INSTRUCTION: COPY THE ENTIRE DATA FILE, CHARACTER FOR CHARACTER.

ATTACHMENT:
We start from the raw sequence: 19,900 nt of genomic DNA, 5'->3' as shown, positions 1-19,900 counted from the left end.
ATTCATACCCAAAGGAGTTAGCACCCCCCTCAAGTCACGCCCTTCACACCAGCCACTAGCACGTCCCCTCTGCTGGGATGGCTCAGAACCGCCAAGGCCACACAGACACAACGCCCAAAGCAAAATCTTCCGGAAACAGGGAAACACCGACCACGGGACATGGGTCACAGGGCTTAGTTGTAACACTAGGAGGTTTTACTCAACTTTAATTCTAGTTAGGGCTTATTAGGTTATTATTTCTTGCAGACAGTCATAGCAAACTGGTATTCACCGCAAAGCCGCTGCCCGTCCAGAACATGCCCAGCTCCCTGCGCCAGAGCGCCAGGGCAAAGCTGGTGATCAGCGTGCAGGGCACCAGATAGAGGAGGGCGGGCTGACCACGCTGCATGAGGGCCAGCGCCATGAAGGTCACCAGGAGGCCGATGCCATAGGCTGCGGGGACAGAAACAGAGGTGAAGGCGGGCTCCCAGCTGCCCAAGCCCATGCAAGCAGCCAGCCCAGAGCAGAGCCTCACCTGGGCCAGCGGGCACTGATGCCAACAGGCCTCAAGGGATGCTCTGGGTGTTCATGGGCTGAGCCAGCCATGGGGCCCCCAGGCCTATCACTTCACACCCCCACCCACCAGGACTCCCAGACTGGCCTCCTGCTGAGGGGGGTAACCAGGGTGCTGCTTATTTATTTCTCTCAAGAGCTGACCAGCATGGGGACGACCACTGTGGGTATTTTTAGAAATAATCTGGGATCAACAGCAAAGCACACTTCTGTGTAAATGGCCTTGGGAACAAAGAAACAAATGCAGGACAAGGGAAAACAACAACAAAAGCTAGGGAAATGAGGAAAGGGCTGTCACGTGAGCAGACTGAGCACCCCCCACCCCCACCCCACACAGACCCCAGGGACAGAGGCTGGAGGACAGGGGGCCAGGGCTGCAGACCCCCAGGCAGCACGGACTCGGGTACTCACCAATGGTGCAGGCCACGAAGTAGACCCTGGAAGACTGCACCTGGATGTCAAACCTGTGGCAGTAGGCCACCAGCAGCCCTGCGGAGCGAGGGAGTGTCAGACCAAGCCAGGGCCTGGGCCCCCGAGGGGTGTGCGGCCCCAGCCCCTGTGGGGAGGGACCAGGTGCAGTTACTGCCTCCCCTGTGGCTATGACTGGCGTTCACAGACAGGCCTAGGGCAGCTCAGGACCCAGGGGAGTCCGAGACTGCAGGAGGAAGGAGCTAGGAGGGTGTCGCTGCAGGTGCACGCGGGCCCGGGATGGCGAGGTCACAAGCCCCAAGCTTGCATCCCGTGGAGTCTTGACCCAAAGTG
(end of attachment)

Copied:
We start from the raw sequence: 19,900 nt of genomic DNA, 5'->3' as shown, positions 1-19,900 counted from the left end.
ATTCATACCCAAAGGAGTTAGCACCCCCCTCAAGTCACGCCCTTCACACCAGCCACTAGCACGTCCCCTCTGCTGGGATGGCTCAGAACCGCCAAGGCCACACAGACACAACGCCCAAAGCAAAATCTTCCGGAAACAGGGAAACACCGACCACGGGACATGGGTCACAGGGCTTAGTTGTAACACTAGGAGGTTTTACTCAACTTTAATTCTAGTTAGGGCTTATTAGGTTATTATTTCTTGCAGACAGTCATAGCAAACTGGTATTCACCGCAAAGCCGCTGCCCGTCCAGAACATGCCCAGCTCCCTGCGCCAGAGCGCCAGGGCAAAGCTGGTGATCAGCGTGCAGGGCACCAGATAGAGGAGGGCGGGCTGACCACGCTGCATGAGGGCCAGCGCCATGAAGGTCACCAGGAGGCCGATGCCATAGGCTGCGGGGACAGAAACAGAGGTGAAGGCGGGCTCCCAGCTGCCCAAGCCCATGCAAGCAGCCAGCCCAGAGCAGAGCCTCACCTGGGCCAGCGGGCACTGATGCCAACAGGCCTCAAGGGATGCTCTGGGTGTTCATGGGCTGAGCCAGCCATGGGGCCCCCAGGCCTATCACTTCACACCCCCACCCACCAGGACTCCCAGACTGGCCTCCTGCTGAGGGGGGTAACCAGGGTGCTGCTTATTTATTTCTCTCAAGAGCTGACCAGCATGGGGACGACCACTGTGGGTATTTTTAGAAATAATCTGGGATCAACAGCAAAGCACACTTCTGTGTAAATGGCCTTGGGAACAAAGAAACAAATGCAGGACAAGGGAAAACAACAACAAAAGCTAGGGAAATGAGGAAAGGGCTGTCACGTGAGCAGACTGAGCACCCCCCACCCCCACCCCACACAGACCCCAGGGACAGAGGCTGGAGGACAGGGGGCCAGGGCTGCAGACCCCCAGGCAGCACGGACTCGGGTACTCACCAATGGTGCAGGCCACGAAGTAGACCCTGGAAGACTGCACCTGGATGTCAAACCTGTGGCAGTAGGCCACCAGCAGCCCTGCGGAGCGAGGGAGTGTCAGACCAAGCCAGGGCCTGGGCCCCCGAGGGGTGTGCGGCCCCAGCCCCTGTGGGGAGGGACCAGGTGCAGTTACTGCCTCCCCTGTGGCTATGACTGGCGTTCACAGACAGGCCTAGGGCAGCTCAGGACCCAGGGGAGTCCGAGACTGCAGGAGGAAGGAGCTAGGAGGGTGTCGCTGCAGGTGCACGCGGGCCCGGGATGGCGAGGTCACAAGCCCCAAGCTTGCATCCCGTGGAGTCTTGACCCAAAGTG